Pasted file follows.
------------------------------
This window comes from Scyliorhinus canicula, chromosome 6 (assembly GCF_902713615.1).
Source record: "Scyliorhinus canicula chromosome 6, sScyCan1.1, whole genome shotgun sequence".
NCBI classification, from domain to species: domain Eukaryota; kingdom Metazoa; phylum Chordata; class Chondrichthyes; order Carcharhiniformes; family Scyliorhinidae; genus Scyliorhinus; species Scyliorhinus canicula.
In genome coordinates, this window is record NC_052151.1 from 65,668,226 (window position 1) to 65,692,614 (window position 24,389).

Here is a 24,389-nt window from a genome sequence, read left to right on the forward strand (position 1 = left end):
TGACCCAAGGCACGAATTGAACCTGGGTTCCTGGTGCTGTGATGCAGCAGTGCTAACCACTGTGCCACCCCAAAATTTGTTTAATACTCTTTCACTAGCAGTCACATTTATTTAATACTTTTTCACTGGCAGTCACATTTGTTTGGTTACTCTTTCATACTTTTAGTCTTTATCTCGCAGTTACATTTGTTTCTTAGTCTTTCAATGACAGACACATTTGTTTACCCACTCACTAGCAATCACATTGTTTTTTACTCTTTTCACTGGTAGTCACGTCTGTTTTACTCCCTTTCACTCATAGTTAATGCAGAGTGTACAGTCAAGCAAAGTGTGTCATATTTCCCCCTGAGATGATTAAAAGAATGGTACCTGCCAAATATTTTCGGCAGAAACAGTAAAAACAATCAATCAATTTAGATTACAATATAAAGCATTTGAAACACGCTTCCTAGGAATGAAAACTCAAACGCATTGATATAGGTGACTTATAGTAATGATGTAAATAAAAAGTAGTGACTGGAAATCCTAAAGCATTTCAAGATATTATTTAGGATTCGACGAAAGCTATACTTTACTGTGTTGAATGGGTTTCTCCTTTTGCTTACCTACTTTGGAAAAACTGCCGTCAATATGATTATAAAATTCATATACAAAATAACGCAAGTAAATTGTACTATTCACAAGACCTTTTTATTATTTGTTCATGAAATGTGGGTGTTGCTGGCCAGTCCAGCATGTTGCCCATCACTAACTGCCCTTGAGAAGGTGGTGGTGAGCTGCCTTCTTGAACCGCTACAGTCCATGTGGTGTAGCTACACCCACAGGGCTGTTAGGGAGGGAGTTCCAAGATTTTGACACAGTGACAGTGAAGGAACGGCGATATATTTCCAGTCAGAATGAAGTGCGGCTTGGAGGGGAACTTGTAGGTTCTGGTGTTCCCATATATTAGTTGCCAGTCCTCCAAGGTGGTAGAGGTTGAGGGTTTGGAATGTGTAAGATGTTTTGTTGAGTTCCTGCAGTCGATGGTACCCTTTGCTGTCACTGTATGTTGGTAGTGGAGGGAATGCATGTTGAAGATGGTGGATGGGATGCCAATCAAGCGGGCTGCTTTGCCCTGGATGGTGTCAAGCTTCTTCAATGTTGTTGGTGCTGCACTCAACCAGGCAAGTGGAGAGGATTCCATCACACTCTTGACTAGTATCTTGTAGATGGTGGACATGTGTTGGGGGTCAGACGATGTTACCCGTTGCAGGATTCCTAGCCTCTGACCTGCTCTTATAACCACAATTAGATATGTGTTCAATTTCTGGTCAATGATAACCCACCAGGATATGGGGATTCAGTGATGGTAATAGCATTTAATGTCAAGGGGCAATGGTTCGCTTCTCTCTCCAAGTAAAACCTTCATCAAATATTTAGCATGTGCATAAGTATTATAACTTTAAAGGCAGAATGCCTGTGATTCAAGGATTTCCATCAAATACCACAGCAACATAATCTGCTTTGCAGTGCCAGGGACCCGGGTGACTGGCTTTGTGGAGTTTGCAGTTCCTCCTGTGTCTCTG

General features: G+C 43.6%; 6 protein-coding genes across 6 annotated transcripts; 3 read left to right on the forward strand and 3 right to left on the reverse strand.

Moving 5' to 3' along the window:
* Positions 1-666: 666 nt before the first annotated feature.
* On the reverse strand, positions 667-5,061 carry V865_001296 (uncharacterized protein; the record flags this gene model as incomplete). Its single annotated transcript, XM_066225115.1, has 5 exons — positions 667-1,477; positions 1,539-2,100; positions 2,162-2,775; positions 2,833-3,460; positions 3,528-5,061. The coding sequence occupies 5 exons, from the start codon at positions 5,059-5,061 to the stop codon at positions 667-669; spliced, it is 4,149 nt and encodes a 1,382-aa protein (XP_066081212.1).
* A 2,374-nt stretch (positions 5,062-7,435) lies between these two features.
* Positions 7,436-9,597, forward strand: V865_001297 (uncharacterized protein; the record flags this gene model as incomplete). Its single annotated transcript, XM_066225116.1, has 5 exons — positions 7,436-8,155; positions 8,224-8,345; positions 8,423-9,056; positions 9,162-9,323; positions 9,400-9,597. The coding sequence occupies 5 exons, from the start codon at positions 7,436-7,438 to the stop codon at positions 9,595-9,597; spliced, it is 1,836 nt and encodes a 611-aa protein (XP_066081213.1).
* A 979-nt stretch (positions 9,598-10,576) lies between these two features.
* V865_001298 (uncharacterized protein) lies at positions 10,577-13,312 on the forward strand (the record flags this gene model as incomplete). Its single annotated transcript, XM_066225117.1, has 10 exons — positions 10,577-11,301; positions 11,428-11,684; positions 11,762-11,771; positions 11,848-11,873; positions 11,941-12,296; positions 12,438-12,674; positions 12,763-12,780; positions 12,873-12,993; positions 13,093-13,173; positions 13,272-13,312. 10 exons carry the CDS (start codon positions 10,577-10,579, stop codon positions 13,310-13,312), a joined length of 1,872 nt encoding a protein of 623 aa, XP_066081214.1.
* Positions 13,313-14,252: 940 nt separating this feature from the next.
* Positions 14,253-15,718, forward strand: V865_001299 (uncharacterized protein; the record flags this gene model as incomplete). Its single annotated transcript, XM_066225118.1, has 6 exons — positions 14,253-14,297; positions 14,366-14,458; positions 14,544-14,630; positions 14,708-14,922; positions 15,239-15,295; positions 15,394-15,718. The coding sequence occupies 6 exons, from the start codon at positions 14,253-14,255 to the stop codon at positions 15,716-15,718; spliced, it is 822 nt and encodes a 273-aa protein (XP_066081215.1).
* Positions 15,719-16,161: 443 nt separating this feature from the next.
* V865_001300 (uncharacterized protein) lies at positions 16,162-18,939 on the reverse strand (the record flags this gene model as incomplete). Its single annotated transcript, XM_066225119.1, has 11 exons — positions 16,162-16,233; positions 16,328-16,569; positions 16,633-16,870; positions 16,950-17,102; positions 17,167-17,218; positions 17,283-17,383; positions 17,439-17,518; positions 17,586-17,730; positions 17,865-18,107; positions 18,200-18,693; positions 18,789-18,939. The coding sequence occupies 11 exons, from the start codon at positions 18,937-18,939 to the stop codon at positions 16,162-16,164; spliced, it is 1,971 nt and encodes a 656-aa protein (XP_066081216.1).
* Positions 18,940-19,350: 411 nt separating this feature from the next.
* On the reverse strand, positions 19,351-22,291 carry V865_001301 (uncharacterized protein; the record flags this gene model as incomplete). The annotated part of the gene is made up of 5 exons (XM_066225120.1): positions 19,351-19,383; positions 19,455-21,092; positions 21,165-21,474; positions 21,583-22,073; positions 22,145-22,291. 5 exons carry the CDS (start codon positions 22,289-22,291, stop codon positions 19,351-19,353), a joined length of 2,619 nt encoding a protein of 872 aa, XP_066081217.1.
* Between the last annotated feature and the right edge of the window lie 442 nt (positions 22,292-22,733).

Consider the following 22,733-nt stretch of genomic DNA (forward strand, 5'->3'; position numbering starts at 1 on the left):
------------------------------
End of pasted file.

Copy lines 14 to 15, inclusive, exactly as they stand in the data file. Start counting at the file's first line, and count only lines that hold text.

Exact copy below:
* V865_001298 (uncharacterized protein) lies at positions 10,577-13,312 on the forward strand (the record flags this gene model as incomplete). Its single annotated transcript, XM_066225117.1, has 10 exons — positions 10,577-11,301; positions 11,428-11,684; positions 11,762-11,771; positions 11,848-11,873; positions 11,941-12,296; positions 12,438-12,674; positions 12,763-12,780; positions 12,873-12,993; positions 13,093-13,173; positions 13,272-13,312. 10 exons carry the CDS (start codon positions 10,577-10,579, stop codon positions 13,310-13,312), a joined length of 1,872 nt encoding a protein of 623 aa, XP_066081214.1.
* Positions 13,313-14,252: 940 nt separating this feature from the next.